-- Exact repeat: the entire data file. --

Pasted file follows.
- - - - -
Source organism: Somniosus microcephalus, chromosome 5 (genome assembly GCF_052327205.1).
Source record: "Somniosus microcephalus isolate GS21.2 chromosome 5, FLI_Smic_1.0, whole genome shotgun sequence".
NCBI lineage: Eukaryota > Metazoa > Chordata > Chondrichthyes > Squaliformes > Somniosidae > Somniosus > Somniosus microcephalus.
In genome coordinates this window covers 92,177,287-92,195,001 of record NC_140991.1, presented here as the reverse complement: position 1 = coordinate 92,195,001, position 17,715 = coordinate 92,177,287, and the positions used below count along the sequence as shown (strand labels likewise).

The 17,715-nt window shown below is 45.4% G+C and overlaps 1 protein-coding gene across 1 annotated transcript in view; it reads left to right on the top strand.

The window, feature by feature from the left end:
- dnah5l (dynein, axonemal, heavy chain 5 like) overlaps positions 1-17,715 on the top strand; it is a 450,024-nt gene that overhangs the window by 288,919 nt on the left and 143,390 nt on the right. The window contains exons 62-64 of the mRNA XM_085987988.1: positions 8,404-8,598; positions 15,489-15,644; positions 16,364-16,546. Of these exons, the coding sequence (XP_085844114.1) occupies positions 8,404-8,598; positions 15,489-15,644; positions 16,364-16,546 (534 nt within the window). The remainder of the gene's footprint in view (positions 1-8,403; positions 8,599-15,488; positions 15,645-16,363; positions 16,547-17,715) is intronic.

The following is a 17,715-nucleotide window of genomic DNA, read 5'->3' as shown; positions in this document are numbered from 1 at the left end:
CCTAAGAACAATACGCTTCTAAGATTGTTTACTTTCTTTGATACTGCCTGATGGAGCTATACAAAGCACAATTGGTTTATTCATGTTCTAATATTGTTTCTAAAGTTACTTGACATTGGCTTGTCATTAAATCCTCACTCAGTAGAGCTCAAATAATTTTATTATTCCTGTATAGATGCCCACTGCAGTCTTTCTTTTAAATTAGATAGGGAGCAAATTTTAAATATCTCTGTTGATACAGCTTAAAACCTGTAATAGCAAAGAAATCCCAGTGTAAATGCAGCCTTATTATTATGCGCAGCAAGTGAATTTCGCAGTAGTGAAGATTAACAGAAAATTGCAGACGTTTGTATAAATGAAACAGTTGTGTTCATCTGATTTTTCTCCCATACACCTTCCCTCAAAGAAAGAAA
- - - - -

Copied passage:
Source organism: Somniosus microcephalus, chromosome 5 (genome assembly GCF_052327205.1).
Source record: "Somniosus microcephalus isolate GS21.2 chromosome 5, FLI_Smic_1.0, whole genome shotgun sequence".
NCBI lineage: Eukaryota > Metazoa > Chordata > Chondrichthyes > Squaliformes > Somniosidae > Somniosus > Somniosus microcephalus.
In genome coordinates this window covers 92,177,287-92,195,001 of record NC_140991.1, presented here as the reverse complement: position 1 = coordinate 92,195,001, position 17,715 = coordinate 92,177,287, and the positions used below count along the sequence as shown (strand labels likewise).

The 17,715-nt window shown below is 45.4% G+C and overlaps 1 protein-coding gene across 1 annotated transcript in view; it reads left to right on the top strand.

The window, feature by feature from the left end:
- dnah5l (dynein, axonemal, heavy chain 5 like) overlaps positions 1-17,715 on the top strand; it is a 450,024-nt gene that overhangs the window by 288,919 nt on the left and 143,390 nt on the right. The window contains exons 62-64 of the mRNA XM_085987988.1: positions 8,404-8,598; positions 15,489-15,644; positions 16,364-16,546. Of these exons, the coding sequence (XP_085844114.1) occupies positions 8,404-8,598; positions 15,489-15,644; positions 16,364-16,546 (534 nt within the window). The remainder of the gene's footprint in view (positions 1-8,403; positions 8,599-15,488; positions 15,645-16,363; positions 16,547-17,715) is intronic.

The following is a 17,715-nucleotide window of genomic DNA, read 5'->3' as shown; positions in this document are numbered from 1 at the left end:
CCTAAGAACAATACGCTTCTAAGATTGTTTACTTTCTTTGATACTGCCTGATGGAGCTATACAAAGCACAATTGGTTTATTCATGTTCTAATATTGTTTCTAAAGTTACTTGACATTGGCTTGTCATTAAATCCTCACTCAGTAGAGCTCAAATAATTTTATTATTCCTGTATAGATGCCCACTGCAGTCTTTCTTTTAAATTAGATAGGGAGCAAATTTTAAATATCTCTGTTGATACAGCTTAAAACCTGTAATAGCAAAGAAATCCCAGTGTAAATGCAGCCTTATTATTATGCGCAGCAAGTGAATTTCGCAGTAGTGAAGATTAACAGAAAATTGCAGACGTTTGTATAAATGAAACAGTTGTGTTCATCTGATTTTTCTCCCATACACCTTCCCTCAAAGAAAGAAA